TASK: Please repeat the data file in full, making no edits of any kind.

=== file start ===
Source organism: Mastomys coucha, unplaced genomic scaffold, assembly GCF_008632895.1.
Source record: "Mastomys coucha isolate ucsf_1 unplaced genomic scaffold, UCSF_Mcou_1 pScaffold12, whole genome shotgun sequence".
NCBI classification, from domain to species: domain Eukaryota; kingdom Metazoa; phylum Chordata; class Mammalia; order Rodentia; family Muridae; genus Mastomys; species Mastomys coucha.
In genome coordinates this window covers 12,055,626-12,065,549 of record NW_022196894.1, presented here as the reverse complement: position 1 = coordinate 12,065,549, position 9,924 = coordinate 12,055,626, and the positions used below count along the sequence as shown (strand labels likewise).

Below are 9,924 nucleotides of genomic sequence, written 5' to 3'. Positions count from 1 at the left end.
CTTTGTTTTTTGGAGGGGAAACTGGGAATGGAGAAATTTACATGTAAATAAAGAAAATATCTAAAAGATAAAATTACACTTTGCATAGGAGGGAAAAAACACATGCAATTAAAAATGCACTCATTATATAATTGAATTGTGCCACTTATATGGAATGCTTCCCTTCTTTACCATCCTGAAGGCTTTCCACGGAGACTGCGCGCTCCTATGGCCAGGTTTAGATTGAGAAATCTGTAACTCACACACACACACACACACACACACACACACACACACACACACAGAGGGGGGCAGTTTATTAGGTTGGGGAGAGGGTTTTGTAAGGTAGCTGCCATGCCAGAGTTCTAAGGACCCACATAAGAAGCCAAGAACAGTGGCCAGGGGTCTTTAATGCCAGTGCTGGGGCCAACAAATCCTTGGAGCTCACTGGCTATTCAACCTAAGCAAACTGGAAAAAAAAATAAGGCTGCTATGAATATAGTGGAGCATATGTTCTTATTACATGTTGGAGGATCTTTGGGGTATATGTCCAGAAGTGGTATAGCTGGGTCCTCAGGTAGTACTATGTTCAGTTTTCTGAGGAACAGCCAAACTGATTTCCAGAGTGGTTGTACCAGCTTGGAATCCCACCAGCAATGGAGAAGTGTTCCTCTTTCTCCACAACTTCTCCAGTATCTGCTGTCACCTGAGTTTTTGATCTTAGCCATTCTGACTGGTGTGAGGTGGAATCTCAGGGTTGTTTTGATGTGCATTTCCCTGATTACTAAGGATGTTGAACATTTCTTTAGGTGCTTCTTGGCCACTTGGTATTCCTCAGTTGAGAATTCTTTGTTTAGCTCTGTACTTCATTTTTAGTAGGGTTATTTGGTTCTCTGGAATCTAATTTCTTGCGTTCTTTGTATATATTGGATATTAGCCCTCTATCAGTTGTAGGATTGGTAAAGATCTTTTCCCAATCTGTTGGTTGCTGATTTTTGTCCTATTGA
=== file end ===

Source organism: Mastomys coucha, unplaced genomic scaffold, assembly GCF_008632895.1.
Source record: "Mastomys coucha isolate ucsf_1 unplaced genomic scaffold, UCSF_Mcou_1 pScaffold12, whole genome shotgun sequence".
NCBI classification, from domain to species: domain Eukaryota; kingdom Metazoa; phylum Chordata; class Mammalia; order Rodentia; family Muridae; genus Mastomys; species Mastomys coucha.
In genome coordinates this window covers 12,055,626-12,065,549 of record NW_022196894.1, presented here as the reverse complement: position 1 = coordinate 12,065,549, position 9,924 = coordinate 12,055,626, and the positions used below count along the sequence as shown (strand labels likewise).

Below are 9,924 nucleotides of genomic sequence, written 5' to 3'. Positions count from 1 at the left end.
CTTTGTTTTTTGGAGGGGAAACTGGGAATGGAGAAATTTACATGTAAATAAAGAAAATATCTAAAAGATAAAATTACACTTTGCATAGGAGGGAAAAAACACATGCAATTAAAAATGCACTCATTATATAATTGAATTGTGCCACTTATATGGAATGCTTCCCTTCTTTACCATCCTGAAGGCTTTCCACGGAGACTGCGCGCTCCTATGGCCAGGTTTAGATTGAGAAATCTGTAACTCACACACACACACACACACACACACACACACACACACACACACAGAGGGGGGCAGTTTATTAGGTTGGGGAGAGGGTTTTGTAAGGTAGCTGCCATGCCAGAGTTCTAAGGACCCACATAAGAAGCCAAGAACAGTGGCCAGGGGTCTTTAATGCCAGTGCTGGGGCCAACAAATCCTTGGAGCTCACTGGCTATTCAACCTAAGCAAACTGGAAAAAAAAATAAGGCTGCTATGAATATAGTGGAGCATATGTTCTTATTACATGTTGGAGGATCTTTGGGGTATATGTCCAGAAGTGGTATAGCTGGGTCCTCAGGTAGTACTATGTTCAGTTTTCTGAGGAACAGCCAAACTGATTTCCAGAGTGGTTGTACCAGCTTGGAATCCCACCAGCAATGGAGAAGTGTTCCTCTTTCTCCACAACTTCTCCAGTATCTGCTGTCACCTGAGTTTTTGATCTTAGCCATTCTGACTGGTGTGAGGTGGAATCTCAGGGTTGTTTTGATGTGCATTTCCCTGATTACTAAGGATGTTGAACATTTCTTTAGGTGCTTCTTGGCCACTTGGTATTCCTCAGTTGAGAATTCTTTGTTTAGCTCTGTACTTCATTTTTAGTAGGGTTATTTGGTTCTCTGGAATCTAATTTCTTGCGTTCTTTGTATATATTGGATATTAGCCCTCTATCAGTTGTAGGATTGGTAAAGATCTTTTCCCAATCTGTTGGTTGCTGATTTTTGTCCTATTGA